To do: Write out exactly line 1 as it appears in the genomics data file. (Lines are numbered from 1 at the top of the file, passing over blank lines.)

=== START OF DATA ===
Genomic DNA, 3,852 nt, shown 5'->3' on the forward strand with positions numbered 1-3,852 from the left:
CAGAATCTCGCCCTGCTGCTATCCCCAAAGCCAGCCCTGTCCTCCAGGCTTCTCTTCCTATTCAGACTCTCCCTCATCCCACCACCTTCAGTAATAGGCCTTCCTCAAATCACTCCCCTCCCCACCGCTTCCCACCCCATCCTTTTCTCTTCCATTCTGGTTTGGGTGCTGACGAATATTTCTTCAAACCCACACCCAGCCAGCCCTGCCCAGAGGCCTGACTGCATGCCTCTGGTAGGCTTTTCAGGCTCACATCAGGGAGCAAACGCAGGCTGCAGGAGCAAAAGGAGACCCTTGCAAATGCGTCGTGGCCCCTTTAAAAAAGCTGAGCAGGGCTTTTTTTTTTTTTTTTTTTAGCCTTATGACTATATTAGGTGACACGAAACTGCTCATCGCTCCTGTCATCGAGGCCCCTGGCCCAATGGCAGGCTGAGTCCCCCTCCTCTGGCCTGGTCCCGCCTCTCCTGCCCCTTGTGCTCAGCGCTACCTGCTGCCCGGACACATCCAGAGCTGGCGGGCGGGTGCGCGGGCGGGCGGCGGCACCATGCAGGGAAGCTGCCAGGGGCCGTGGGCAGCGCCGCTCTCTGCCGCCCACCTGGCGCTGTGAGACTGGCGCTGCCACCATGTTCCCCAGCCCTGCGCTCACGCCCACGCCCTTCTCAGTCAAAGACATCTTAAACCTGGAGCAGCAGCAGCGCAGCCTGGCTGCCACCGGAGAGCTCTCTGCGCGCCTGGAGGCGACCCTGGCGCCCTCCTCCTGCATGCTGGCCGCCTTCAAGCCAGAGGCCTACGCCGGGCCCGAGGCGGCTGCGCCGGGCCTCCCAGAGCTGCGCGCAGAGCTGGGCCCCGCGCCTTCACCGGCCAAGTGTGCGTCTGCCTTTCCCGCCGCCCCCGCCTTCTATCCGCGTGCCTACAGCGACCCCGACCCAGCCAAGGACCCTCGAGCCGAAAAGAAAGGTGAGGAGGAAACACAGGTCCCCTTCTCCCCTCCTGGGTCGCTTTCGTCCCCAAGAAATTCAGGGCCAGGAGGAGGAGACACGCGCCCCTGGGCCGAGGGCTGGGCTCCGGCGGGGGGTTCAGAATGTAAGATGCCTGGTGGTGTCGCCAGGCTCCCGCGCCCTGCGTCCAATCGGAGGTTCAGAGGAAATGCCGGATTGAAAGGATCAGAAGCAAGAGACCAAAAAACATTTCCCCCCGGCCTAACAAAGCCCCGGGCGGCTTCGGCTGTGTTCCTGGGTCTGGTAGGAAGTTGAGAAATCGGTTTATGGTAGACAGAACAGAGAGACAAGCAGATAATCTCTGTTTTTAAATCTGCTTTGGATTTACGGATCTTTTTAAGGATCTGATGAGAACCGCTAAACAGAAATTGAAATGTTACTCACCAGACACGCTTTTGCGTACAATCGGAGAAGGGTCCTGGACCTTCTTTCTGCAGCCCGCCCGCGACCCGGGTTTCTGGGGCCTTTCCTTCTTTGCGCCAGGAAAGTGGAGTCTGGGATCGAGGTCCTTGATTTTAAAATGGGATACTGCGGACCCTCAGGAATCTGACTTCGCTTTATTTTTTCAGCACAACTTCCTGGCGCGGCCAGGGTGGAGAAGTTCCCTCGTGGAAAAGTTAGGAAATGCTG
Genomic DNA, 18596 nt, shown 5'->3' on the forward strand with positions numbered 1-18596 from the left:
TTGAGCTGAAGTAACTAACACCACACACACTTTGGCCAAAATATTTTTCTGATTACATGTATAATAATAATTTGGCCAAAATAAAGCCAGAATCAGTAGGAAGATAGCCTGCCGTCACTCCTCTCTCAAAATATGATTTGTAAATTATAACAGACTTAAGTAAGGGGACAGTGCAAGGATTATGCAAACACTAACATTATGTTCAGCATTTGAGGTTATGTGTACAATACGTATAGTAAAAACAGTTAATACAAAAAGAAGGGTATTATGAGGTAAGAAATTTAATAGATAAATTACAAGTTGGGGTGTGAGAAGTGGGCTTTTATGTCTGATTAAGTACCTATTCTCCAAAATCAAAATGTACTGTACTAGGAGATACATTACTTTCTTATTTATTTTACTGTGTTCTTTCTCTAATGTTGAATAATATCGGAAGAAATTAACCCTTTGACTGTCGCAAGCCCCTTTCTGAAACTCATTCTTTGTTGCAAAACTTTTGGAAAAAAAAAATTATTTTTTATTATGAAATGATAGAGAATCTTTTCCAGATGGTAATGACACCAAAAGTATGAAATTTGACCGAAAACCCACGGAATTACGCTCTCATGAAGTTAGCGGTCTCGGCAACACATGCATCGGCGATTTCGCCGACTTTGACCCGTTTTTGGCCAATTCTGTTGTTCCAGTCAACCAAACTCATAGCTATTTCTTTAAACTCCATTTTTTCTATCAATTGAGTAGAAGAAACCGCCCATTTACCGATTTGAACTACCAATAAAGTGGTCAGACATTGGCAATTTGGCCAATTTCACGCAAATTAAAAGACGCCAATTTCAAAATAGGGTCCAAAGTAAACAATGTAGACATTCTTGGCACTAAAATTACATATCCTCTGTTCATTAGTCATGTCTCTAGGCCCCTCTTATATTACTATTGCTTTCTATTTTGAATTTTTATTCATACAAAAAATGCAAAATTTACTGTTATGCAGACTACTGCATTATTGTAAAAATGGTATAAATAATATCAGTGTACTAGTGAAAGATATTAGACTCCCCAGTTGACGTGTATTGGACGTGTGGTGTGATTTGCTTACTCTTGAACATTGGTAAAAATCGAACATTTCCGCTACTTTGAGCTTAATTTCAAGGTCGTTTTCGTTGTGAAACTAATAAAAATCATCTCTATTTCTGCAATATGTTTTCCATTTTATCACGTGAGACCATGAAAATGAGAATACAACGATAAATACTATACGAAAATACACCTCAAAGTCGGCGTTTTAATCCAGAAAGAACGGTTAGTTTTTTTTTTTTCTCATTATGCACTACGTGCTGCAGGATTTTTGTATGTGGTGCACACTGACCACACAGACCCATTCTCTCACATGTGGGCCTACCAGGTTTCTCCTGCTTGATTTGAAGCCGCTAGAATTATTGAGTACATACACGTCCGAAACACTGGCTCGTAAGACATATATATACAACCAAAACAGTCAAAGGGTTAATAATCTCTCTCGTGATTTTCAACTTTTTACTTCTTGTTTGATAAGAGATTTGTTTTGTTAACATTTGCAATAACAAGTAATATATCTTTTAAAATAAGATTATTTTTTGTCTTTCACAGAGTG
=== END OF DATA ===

Genomic DNA, 3,852 nt, shown 5'->3' on the forward strand with positions numbered 1-3,852 from the left: